Scotswood Garden Charity

Scotswood Garden Charity  is an award-winning, environmental, community organisation set up in 1995. Their mission is to inspire and promote learning about nature, the environment and sustainable living, whilst having a positive impact on people’s health and wellbeing.   Their stunning community garden boasts ponds, meadows, woodland, forest gardens, and a kitchen garden; and is a designated Local Wildlife Site. The Garden has flourished into a thriving community hub which supports 2000-3000 people a year and is a source of pride for diverse local people, the majority facing challenges including mental health difficulties, living with a disability or navigating a hostile asylum system. 

The grant from SHCJ funded the exciting second stage of the successful Breeze forest school project .To roll the approach out to reach more children by working with an additional 9 schools and help them deliver specialist forest school sessions. This will lead to an additional 120 children and young people receiving specialist, intensive support, which can help them re-engage in education.

Case study - Polly is an adopted child who had a disrupted early life and struggles with relationships. She has also recently been diagnosed with ADHD.  She is a bright, sociable child who has extremely high levels of anxiety which makes it hard for her to engage in learning at school and regulate her behaviour at home. She has had a lot of therapeutic support in the past and receives a range of additional support in school. She attended half day forest school sessions for a year.  Her parent reported “We think forest school is raising her self-esteem which was at rock bottom. Now she knows she is able to achieve and successfully manage relationships. She is proud of what she learns and makes, which is so lovely to see. Her teacher has also commented that Polly is happier and more confident in school which he attributes to coming to Forest School.  I have no doubt that without Forest School, it would be a real struggle to get Polly into school at all”.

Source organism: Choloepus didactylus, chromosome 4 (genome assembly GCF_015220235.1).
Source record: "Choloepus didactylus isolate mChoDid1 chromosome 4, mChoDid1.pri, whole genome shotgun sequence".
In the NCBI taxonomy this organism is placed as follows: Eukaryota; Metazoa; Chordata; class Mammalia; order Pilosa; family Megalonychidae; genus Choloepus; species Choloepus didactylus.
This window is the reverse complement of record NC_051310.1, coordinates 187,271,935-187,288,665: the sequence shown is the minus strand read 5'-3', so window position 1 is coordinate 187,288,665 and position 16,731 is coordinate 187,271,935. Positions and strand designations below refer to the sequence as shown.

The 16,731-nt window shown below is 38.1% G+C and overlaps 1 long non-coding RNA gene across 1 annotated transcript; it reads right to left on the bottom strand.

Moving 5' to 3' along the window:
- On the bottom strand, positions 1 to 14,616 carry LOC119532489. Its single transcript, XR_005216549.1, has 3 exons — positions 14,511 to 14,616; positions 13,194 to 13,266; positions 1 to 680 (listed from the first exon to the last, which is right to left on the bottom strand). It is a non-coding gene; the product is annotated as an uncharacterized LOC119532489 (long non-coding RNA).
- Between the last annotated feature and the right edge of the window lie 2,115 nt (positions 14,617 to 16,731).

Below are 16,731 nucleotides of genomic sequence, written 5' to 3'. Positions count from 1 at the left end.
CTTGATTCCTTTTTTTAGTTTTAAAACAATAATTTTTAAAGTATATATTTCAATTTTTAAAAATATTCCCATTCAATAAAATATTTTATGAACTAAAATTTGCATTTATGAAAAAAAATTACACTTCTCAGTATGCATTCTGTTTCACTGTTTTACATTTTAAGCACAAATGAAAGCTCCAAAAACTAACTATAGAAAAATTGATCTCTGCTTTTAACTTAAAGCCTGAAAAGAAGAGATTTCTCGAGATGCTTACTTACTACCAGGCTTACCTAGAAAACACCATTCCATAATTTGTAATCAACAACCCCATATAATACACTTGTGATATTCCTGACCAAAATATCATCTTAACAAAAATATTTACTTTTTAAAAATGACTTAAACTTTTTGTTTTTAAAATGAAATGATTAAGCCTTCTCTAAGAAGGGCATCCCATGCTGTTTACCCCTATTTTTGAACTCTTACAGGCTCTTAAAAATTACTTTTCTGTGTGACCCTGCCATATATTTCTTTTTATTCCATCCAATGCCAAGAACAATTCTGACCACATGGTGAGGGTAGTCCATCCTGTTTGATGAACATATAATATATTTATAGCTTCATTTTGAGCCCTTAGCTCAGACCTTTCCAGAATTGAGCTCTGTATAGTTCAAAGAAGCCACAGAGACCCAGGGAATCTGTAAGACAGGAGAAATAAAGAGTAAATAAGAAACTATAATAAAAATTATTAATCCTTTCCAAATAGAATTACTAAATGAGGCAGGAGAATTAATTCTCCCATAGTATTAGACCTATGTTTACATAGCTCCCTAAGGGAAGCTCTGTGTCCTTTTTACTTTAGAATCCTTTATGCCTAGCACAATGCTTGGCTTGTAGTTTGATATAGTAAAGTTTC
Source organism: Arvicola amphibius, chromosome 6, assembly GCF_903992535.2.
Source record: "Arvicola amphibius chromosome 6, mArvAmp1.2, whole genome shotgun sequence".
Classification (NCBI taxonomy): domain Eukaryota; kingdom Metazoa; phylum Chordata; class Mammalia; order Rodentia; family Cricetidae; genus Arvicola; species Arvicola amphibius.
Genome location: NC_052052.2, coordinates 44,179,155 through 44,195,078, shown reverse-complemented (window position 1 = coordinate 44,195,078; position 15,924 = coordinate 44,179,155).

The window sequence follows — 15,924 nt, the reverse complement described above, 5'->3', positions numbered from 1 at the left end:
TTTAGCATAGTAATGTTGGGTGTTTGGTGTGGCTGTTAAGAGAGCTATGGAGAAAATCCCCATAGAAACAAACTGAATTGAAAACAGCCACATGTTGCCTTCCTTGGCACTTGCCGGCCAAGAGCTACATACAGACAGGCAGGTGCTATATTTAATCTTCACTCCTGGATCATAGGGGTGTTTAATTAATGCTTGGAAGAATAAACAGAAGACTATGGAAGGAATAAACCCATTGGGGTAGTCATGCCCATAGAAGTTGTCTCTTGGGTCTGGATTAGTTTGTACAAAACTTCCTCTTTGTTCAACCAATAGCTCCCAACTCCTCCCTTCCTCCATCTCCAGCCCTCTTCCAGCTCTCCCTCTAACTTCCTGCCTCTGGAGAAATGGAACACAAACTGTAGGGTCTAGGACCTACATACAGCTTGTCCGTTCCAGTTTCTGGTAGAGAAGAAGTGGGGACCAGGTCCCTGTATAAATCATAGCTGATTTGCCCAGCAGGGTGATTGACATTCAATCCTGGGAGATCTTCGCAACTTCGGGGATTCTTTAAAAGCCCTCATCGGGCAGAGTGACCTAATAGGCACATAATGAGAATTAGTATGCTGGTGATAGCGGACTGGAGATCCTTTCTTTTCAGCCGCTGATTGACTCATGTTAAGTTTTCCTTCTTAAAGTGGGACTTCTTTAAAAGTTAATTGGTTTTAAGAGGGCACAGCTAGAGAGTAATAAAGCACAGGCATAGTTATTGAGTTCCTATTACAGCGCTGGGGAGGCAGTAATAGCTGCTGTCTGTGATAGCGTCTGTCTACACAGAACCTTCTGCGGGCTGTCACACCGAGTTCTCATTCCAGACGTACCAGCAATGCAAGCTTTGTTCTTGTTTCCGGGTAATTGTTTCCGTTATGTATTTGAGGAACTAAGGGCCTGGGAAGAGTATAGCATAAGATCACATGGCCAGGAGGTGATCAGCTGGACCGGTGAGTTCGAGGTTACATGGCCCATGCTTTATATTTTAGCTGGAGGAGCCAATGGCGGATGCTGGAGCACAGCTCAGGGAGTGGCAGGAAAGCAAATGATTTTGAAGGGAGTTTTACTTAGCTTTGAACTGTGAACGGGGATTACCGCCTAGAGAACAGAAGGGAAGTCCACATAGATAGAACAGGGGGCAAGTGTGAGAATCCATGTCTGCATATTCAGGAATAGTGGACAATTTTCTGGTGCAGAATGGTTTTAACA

Voices of Hope

Voices of Hope (VOH), based in the Royal Borough of Kingston was founded in 2019 and aims are to restore and rebuild hope, improving physical and mental health through initiating community-based projects, engaging people who are experiencing disadvantage and isolation due to being minoritised, personal and/or social circumstances.

Their BRITE Box project teaches 600 families, identified as at risk of food poverty,  how to cook healthily on a budget. BB sends a weekly meal recipe kit with all ingredients, enabling families to prepare and eat a balanced meal together. 

They also help Improve well being and social inclusion by running 11 choirs across SW London in care homes, day centres and a women’s only choir for those who have experienced domestic violence/abuse.

They also host Kingston Women’s Hub - empowering women to thrive after facing domestic violence, honour-based violence, abuse or multiple disadvantages including physical/mental health problems, over 135 women a week.

The grant from SHCJ helped support over 550 families each week, through the Brite Box project, with an expectation for this to grow to 700 before the end of the school year.

Case studies - ‘Thank you. It's a weight off my shoulders once a week. That's a really positive thing in my week’ ‘I would like to thank you, not only has this helped out a lot with trying new food but it has given me and my sons something to enjoy creating tasty and healthy food, plus one less stress on a Friday, Thank you.’

- ‘When she goes to school [9-year-old] she says mommy I can’t wait to bring my BRITE Box to cook it by myself so she’s so happy and even me, I am very happy.’

- ‘She [9-year-old] is enthusiastic about it, it’s the magic of what it is going to be this week.’ ‘It is an awesome scheme to be a part of and quite literally given us a meal some days when we’ve run out and it’s exciting’

Other charities supported

You can view a list of some of the other charities that  we have supported.

View Charities Supported